Of all this though, I feel the largest change in the industry had come within the last two years. Trends are happening at such a regular pace it is hard to keep up. Each trend happening on top of the other in a frantic overlap. For me I first became aware of the turnover when photographers really began leveraging the social scene. I started to see new techniques, discovers new media, new technology. The first big trend I noticed was HDR photography. First it was a manual thing, then BAM! It started to become its own program, then bracketing was brought onto most cameras, and now some of the newer cameras being rolled out are HDR capable. They produce live on board HDR photos. A trend that still continues.
Then along came two more trends that are still picking up pace. The Micro Four Thirds / EVIL systems, and mobile phoneography. I think the MFT/EVIL systems are a sign of things to come. A good example to look at is the Sony NEX-5. I see this becoming a baseline of what our future professional cameras are going to be based off. But of course with full frame sensors. Anyone who has carried around a 5D Mark II fully loaded with a Telephoto lens, knows you need to start weight lifting. Imagine carrying around a body that was as light as your phone and the lens system was all inclusive. Well, Sony and Canon are already heading down that path. The time frame they gave seemed far off, I expect it to be much sooner in the scheme of things.
Mobile Phoneography is something I wholeheartedly endorse and participate in. I have heard photogs complain time and time again that they wanted a shot but couldn’t get it. Or got a shot and said I really wish I had this. Well, as they say “the best camera you have, is the one you have in your pocket” (or something like that). Most photogs carry phones with them all day long. Our phones (I’m going to use iPhone as an example because that is what I use) have become not only mobile desktops, but an easy portable phone. I have started and many others have started series of mobile phone portfolios. If you can make something looking amazing and incredible from your phone, then you have the talent to wield and learn a body/kit system. But where these phones succeed is past the point of simply taking a picture. You can edit, post process and share your photos in a matter of minutes.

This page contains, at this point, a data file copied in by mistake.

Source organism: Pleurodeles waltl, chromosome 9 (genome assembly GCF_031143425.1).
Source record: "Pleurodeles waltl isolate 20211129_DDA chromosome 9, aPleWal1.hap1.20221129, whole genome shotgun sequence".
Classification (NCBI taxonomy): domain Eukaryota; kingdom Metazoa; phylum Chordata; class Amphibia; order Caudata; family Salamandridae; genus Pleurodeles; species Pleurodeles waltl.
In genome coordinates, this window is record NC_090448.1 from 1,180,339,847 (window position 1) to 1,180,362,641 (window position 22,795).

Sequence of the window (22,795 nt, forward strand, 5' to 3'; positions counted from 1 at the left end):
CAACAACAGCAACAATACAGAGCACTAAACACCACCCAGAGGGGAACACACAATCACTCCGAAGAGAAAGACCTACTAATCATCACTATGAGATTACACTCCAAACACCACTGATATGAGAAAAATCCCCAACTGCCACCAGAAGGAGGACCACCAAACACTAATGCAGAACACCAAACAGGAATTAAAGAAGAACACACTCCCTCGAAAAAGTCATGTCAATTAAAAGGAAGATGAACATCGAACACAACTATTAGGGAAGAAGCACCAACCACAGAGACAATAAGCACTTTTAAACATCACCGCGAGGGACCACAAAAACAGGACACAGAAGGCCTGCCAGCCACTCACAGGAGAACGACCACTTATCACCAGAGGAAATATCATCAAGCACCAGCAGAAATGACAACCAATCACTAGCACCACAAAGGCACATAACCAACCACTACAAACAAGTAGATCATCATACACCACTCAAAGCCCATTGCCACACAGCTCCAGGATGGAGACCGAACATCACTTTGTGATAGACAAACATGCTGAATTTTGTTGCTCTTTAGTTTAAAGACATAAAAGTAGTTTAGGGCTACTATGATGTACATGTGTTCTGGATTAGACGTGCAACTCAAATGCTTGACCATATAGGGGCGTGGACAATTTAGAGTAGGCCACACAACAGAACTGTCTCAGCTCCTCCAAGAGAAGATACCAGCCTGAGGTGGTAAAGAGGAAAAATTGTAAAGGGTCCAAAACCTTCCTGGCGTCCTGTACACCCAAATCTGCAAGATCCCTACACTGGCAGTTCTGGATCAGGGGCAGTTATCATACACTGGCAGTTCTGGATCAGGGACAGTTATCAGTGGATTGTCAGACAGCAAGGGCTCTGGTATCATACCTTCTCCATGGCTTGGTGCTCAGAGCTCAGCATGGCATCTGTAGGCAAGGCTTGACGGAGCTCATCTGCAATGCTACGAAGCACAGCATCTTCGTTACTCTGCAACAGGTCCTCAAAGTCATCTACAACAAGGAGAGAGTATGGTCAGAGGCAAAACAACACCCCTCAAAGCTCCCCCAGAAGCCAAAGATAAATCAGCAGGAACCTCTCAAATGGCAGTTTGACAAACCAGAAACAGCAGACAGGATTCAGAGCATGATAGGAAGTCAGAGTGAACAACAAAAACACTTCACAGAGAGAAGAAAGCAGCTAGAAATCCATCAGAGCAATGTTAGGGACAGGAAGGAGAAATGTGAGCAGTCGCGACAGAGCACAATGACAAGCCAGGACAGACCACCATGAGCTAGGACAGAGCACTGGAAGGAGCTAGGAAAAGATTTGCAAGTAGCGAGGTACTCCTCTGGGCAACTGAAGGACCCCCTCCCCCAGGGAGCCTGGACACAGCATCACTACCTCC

The line between consumer and professional equipment is being blurred. What we think of today as “consumer grade” will most likely only reside in our pockets. Outside of our phones nearly any camera you pickup in the near future will be a professional level camera.
But what’s next? What’s the next big trend? I feel to next big thing is on board processing. They have begun to put this into some of the MFT and Camera Phones, but I imagine real soon you’ll be able to take your post process directly from your preferred program and apply them directly on your DSLR or your camera of choice, saving you even more time.
What about you, what are your feelings on the next big trend in the industry?
Ron Heerkens Jr (http://www,ronheerkensjr.com) is President of GF Media Entertainment multimedia studio (http://goatfactorymedia.com). Key areas of focus are Film, Photography, and Sound Design. Also a musician, actor, lover of comics. Lives life in Rochester, New York with his wife, daughters and dogs. You can follow him on Twitter: http://twitter.com/gfmedia or contact him by email: firstname.lastname@example.org